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The bizarre world of Patrick Byrne's Overstock

A CEO Apart

Reducing security risks from open source software

Analysis The SCO Group and Senator Hatch aren't the only strange things you'll find in the beautiful state of Utah.

Take Overstock, whose CEO Patrick Byrne has held calls with financial analysts in which he delved into his sexuality and experiences with cocaine, in the midst of a tirade on how a cabal led by a "Sith Lord" was out to destroy his company.

These days things are looking pretty awful for the online retailer. It faces mounting losses. It has suffered through an IT collapse. And as we've discovered, it forces buyers to endure the most shocking customer service we've ever encountered. All the while baffling Wall Street with a riddle wrapped in an enigma of a CEO.

This tale begins with our own experience, but grows into a saga of widespread grief.

In August, we ordered seven MP3 players from Overstock as gifts for a party. Relatively pricey gifts? Maybe. But Overstock promised a great bargain, so why not?

A few days later only two of the seven MP3 players arrived. They came in a 4-inch high box that had room for nothing else. We called Overstock to find out where the other MP3 players were. The customer service representative told us that she could not track the items because of an IT overhaul - see the disaster mentioned above - but she guessed that they were being shipped in from different warehouses. Fair enough.

Well, the party came and went, and the other five MP3 players never arrived. That's when the real fun began.

Once Overstock's IT system came back to life, we were informed that all seven of the MP3 players had been delivered because the box weighed seven pounds, and each MP3 player weighed one pound. This wasn't Overstock's problem, the company explained - it was UPS's problem.

UPS told us that it could not initiate an investigation into the matter because a) the box was not tampered with, and b) it only had one box for that delivery.

We'll save you all the ins and outs that transpired over the next two months. In summary, we placed about 12 calls to Overstock and were given a different excuse about the package each time. Some representatives said it was "impossible" that the box didn't have the items, others said a trace was in progress, while others said this was a partner's problem. We were promised a refund three times and never received it. Two customer service representatives said they would "take us under their wing and follow up on the matter personally," only to never call or e-mail us again.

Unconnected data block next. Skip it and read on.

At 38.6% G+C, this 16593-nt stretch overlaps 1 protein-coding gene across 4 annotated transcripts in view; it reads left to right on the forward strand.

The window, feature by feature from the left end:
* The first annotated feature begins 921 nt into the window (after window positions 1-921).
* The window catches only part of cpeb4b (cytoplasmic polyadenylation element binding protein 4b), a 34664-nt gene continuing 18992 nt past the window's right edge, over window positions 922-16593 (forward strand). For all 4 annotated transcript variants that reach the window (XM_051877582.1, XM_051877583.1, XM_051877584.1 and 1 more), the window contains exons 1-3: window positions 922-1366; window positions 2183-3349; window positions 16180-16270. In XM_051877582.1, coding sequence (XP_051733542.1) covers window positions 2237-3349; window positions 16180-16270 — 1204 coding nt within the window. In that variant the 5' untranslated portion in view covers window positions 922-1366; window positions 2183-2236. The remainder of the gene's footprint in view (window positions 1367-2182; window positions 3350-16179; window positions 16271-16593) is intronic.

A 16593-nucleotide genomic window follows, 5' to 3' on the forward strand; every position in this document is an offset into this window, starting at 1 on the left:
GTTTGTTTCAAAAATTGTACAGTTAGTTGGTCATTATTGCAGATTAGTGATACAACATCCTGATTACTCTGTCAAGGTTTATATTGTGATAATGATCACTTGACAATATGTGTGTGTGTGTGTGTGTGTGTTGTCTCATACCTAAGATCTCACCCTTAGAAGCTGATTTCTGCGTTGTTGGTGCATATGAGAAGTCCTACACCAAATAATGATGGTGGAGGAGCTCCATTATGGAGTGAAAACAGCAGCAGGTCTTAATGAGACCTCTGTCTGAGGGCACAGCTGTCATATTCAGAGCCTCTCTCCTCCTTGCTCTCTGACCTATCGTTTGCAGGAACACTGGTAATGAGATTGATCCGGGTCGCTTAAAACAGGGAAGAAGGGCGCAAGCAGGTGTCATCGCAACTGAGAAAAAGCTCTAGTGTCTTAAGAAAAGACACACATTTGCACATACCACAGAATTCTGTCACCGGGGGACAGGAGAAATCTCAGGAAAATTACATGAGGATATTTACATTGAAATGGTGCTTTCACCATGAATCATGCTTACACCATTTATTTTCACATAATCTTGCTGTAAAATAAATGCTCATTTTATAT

Candice H said, "We can prove that we sent all seven."

That seemed pretty awesome given that only two products arrived.

Ann L noted that, "This has been a nightmare. I can tell."

She never called back.

Finally the head of customer service called and said, "Holy Cow! This is unbelievable. I can't make excuses."

He told us that he rings customers personally "all the time" to fix problems, which seemed pretty doubtful given that we spent close to three months trying to track down a refund, and didn't hear from him until after we had e-mailed the CEO.

In between all of this, Overstock's customer service line would periodically hang up on us for no reason, customer service representatives would insinuate we were lying about the devices and representatives would give out phone numbers that could not be reached from outside the company.

Great times, as you can imagine.

Mobile application security vulnerability report

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